"The maps we have obtained feature levels of resolution and sensitivity never achieved before, a milestone in modern cosmology", explains Andrea Zacchei, a researcher at the Osservatorio Astronomico of Trieste who, following Fabio Pasian, is now in charge of the entire data analysis of the LFI. "In a year's time the challenge will be even greater, as we will try to conclude the analysis of polarization data which may give us a few surprises regarding our comprehension of the Universe". The polarization is in fact the "direction" taken by the light, perpendicular to that in which it travels, that "remembers" very well the one that had been impressed on the Big Bang and it may therefore convey very important information.
"The observations carried out by Planck reveal with unprecedented exactness the imprint of the Big Bang on the fossil radiation. This the first time that man can look with such clearness at the origin of our Universe, in which we see the impact of forms of matter and energy still unknown today", adds Carlo Baccigalupi, a cosmologist at SISSA. "In order to comprehend Planck's data we still have to focus on the most mysterious part of the signal, in which we may look for space-time oscillations of cosmological dimension, and such information that may help identify the physical processes that occurred at the time of the Big Bang. A lot of work for scientists for many years to come". The task of Baccigalupi, alongside Luigi Danese, Francesca Perrotta and the SISSA group, is to extract the signal of the Big Bang and the main astrophysical emissions.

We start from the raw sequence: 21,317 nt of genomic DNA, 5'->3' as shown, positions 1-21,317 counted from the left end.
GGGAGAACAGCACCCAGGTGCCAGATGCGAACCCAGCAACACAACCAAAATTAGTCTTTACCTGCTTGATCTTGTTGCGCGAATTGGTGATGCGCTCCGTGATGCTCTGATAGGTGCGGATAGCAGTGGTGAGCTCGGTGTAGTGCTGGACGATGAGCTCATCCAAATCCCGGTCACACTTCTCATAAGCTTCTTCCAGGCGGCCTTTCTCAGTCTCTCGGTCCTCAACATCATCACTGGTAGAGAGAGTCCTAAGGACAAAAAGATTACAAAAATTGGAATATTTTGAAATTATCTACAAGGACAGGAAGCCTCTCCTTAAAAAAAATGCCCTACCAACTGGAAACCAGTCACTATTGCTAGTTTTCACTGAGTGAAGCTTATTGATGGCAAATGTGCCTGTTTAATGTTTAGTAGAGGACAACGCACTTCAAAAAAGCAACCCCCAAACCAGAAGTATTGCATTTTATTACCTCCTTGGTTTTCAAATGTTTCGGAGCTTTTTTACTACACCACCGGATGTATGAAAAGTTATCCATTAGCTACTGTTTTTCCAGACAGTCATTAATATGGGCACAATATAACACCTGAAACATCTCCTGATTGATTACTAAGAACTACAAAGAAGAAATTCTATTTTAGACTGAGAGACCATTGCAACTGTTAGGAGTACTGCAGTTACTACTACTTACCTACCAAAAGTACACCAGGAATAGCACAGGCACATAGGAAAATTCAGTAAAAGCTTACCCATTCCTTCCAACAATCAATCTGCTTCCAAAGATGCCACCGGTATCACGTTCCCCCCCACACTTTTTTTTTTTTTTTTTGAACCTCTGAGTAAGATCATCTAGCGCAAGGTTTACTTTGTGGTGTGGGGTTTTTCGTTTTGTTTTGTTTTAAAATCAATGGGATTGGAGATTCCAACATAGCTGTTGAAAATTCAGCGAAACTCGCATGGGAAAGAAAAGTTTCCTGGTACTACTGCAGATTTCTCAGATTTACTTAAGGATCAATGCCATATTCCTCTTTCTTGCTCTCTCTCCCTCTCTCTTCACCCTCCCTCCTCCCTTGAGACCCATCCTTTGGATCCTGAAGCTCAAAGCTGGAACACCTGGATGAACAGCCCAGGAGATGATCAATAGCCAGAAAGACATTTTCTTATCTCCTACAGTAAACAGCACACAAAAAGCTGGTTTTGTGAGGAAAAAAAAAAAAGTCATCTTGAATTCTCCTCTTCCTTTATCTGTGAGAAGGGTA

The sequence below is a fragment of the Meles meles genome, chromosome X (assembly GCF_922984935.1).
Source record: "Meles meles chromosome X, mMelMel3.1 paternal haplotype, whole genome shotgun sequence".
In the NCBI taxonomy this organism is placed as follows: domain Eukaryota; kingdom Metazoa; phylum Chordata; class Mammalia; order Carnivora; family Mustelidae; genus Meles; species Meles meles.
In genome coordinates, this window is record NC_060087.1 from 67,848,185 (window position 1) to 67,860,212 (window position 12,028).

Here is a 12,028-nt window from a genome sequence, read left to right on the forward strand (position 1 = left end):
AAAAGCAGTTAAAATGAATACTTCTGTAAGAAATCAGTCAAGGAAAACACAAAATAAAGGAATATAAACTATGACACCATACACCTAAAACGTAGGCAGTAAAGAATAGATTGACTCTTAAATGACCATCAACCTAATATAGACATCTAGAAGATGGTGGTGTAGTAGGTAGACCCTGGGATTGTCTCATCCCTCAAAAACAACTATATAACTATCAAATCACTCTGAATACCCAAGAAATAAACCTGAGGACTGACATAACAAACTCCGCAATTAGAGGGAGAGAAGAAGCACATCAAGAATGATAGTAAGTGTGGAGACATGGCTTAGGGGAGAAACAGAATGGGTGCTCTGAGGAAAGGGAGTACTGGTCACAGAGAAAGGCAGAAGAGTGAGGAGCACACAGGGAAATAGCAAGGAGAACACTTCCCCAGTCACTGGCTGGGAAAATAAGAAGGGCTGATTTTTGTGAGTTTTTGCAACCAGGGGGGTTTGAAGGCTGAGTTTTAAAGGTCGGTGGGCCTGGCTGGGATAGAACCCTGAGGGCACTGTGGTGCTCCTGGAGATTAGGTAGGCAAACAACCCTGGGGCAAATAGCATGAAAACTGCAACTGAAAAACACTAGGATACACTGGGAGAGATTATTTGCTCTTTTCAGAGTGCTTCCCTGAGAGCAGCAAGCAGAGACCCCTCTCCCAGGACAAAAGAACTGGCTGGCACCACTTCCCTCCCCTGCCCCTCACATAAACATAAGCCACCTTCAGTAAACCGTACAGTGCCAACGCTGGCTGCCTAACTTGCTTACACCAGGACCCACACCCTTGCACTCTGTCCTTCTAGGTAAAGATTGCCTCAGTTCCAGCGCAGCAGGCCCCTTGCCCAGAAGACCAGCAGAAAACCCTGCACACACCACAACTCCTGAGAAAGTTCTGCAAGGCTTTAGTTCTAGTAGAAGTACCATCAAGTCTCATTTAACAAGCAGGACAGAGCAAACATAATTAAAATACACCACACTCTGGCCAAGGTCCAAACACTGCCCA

More in detail...
Planck is a satellite of the European Space Agency, designed to observe the Big Bang through the cosmic background radiation with unprecedented results.
Planned in the mid-90s, the satellite and the instruments it carries on board have been realized thanks to the huge effort of various European space agencies, while NASA created the cooling system.
Planck carries on board two instruments to observe the sky at several frequencies: the LFI (Low Frequency Instrument), under Italy's responsibility, which detects the radiation in the 30 to 70 GHz interval and the HFI (High Frequency Instrument), under France's responsibility, that observes it in the 100 to 857 GHz interval.
The analysis of the satellite-to-ground data has been carried out at two centers only in the world, Paris and Trieste. Trieste in particular, with SISSA, INAF-Osservatorio Astronomico and Università di Trieste, acts as the Data Processing Centre for the low-frequency instrument. In recent years about fifteen scientists from the three institutes have been collaborating zealously with continuous exchanges with the other Planck collaborators, that include the world's greatest experts in data analysis, computer science, cosmology and astrophysics, amounting to over 200 scientists and technicians.